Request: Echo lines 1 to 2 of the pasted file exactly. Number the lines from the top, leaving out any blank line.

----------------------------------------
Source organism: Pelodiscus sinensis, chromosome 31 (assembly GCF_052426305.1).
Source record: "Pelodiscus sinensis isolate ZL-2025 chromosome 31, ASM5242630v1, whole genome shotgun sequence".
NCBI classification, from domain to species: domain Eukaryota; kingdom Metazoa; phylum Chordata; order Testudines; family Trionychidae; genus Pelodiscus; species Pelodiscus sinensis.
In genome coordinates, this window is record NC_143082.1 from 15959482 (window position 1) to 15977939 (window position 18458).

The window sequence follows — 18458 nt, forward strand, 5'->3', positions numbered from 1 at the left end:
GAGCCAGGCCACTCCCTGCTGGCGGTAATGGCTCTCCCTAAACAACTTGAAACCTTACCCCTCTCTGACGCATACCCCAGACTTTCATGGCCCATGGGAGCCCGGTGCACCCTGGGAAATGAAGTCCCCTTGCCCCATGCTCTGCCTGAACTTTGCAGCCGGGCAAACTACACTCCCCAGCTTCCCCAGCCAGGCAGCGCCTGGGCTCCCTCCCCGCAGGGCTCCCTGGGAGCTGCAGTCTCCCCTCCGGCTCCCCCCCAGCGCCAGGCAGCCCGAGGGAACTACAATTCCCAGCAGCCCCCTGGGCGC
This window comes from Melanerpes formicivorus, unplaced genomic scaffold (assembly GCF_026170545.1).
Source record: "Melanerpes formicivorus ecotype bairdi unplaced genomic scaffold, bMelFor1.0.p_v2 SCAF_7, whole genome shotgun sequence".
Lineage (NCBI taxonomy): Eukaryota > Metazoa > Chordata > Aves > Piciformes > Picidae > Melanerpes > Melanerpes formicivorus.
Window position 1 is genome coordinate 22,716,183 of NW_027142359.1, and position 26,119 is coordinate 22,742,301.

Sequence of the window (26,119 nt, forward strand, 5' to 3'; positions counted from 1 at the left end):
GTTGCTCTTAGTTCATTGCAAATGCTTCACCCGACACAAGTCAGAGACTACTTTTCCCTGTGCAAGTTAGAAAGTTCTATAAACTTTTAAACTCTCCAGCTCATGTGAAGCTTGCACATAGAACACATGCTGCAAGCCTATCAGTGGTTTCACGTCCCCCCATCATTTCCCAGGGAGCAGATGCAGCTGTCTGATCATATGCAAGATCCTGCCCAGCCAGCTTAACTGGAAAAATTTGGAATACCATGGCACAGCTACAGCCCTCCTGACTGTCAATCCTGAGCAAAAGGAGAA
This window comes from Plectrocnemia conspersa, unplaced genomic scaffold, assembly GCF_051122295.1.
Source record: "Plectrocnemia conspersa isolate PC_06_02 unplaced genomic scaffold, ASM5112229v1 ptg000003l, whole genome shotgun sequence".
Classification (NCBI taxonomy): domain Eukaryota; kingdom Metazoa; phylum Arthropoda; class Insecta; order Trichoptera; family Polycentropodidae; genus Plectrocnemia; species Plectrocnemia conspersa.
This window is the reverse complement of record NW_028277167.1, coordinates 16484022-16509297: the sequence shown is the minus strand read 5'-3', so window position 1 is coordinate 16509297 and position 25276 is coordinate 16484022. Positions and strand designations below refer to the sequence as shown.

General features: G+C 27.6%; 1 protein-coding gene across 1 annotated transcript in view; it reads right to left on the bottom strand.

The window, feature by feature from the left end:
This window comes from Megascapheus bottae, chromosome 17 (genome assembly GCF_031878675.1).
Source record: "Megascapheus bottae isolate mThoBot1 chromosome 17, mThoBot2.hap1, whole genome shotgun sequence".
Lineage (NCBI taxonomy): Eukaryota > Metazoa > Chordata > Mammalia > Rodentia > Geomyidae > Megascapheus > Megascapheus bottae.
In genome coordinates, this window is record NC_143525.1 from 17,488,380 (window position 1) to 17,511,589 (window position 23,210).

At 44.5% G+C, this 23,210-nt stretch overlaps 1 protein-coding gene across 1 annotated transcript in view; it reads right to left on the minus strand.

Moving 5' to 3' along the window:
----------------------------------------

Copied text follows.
Source organism: Pelodiscus sinensis, chromosome 31 (assembly GCF_052426305.1).
Source record: "Pelodiscus sinensis isolate ZL-2025 chromosome 31, ASM5242630v1, whole genome shotgun sequence".